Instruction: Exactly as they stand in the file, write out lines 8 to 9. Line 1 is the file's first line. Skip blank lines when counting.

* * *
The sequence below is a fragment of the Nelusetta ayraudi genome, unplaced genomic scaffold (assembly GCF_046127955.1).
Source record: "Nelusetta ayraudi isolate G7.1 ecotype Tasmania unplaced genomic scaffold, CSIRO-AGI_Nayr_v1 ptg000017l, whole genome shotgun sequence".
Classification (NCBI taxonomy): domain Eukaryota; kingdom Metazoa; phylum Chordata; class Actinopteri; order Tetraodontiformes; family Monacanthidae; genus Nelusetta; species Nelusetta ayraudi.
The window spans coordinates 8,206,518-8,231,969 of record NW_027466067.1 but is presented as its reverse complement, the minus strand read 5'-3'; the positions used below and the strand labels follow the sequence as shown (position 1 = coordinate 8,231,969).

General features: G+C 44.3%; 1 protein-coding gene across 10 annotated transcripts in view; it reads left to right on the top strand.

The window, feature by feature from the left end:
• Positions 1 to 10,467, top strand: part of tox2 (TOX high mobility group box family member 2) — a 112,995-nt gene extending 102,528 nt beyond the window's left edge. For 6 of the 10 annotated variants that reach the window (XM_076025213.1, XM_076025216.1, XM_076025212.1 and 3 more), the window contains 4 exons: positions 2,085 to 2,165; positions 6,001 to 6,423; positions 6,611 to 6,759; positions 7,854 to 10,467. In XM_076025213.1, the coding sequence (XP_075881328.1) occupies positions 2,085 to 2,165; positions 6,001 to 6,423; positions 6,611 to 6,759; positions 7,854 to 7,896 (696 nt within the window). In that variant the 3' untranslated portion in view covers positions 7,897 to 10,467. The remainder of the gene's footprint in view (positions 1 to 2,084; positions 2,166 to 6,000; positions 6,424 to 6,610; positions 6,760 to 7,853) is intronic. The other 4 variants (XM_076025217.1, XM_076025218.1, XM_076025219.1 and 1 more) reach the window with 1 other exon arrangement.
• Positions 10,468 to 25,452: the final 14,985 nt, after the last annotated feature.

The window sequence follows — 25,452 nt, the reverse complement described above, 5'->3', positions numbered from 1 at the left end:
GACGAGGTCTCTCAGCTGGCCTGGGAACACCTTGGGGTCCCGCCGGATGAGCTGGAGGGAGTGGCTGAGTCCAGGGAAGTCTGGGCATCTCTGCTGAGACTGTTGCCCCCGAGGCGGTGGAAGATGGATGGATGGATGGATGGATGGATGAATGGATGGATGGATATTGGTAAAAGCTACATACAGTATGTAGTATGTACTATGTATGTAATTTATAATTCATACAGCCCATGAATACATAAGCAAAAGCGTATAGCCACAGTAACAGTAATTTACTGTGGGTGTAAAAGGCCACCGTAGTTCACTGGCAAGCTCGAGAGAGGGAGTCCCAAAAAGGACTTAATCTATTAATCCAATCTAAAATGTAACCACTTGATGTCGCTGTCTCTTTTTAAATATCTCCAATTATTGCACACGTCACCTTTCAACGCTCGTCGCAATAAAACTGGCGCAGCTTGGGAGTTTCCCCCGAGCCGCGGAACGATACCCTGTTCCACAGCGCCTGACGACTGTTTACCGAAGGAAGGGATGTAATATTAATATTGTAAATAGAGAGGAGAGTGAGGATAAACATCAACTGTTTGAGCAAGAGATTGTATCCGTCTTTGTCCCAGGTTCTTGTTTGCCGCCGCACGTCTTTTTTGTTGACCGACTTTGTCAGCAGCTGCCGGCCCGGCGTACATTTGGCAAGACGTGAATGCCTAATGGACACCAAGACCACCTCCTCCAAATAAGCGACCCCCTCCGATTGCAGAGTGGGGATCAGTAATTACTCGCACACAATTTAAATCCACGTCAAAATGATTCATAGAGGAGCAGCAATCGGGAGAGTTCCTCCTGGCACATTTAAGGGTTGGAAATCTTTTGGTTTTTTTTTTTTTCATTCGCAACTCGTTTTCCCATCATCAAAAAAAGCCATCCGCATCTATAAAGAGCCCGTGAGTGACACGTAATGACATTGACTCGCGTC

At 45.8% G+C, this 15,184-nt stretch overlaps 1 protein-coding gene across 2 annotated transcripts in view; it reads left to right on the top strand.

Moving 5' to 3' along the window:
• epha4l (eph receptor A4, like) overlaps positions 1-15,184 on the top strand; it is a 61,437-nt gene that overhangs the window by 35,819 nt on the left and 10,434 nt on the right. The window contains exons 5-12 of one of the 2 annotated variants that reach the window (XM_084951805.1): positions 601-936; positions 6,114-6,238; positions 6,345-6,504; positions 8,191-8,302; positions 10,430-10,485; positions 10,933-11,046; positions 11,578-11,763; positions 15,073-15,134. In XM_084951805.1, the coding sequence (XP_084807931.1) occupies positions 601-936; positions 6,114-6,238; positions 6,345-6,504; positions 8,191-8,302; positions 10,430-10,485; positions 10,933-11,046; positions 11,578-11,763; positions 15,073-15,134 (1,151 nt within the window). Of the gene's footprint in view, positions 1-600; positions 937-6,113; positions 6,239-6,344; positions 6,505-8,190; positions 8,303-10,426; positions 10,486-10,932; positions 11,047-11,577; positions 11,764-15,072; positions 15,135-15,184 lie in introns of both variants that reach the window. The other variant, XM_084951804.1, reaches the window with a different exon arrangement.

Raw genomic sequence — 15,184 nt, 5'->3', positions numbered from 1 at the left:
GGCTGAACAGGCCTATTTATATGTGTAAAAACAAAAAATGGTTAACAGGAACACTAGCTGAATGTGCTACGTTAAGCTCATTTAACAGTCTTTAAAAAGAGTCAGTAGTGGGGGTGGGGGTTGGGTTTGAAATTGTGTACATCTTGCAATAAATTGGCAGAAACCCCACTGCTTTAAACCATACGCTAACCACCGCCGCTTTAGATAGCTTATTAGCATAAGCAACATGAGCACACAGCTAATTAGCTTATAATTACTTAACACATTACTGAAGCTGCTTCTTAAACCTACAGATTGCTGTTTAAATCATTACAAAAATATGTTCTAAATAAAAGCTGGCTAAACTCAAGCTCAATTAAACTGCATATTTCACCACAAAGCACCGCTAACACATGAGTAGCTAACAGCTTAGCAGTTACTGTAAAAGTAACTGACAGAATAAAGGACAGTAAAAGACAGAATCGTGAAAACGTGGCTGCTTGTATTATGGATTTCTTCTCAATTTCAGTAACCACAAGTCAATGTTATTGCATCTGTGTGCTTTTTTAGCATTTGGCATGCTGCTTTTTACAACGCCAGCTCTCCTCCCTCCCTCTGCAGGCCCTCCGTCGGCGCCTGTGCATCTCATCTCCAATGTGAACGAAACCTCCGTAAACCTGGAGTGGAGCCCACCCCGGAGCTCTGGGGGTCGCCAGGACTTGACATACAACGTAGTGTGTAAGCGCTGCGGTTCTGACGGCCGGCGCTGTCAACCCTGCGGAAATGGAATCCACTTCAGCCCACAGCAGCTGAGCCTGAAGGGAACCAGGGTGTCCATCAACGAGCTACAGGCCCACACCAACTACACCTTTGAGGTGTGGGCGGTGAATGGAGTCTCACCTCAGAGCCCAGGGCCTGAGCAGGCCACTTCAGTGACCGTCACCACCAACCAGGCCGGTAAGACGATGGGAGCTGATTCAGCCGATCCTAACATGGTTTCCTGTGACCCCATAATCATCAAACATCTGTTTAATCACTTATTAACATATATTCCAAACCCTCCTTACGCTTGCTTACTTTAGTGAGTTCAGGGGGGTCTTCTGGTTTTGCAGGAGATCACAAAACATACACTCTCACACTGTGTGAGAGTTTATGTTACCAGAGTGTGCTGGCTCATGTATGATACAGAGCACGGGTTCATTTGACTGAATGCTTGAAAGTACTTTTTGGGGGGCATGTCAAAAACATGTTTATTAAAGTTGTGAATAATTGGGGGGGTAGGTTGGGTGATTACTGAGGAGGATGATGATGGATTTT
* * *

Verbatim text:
• Positions 10,468 to 25,452: the final 14,985 nt, after the last annotated feature.

The window sequence follows — 25,452 nt, the reverse complement described above, 5'->3', positions numbered from 1 at the left end: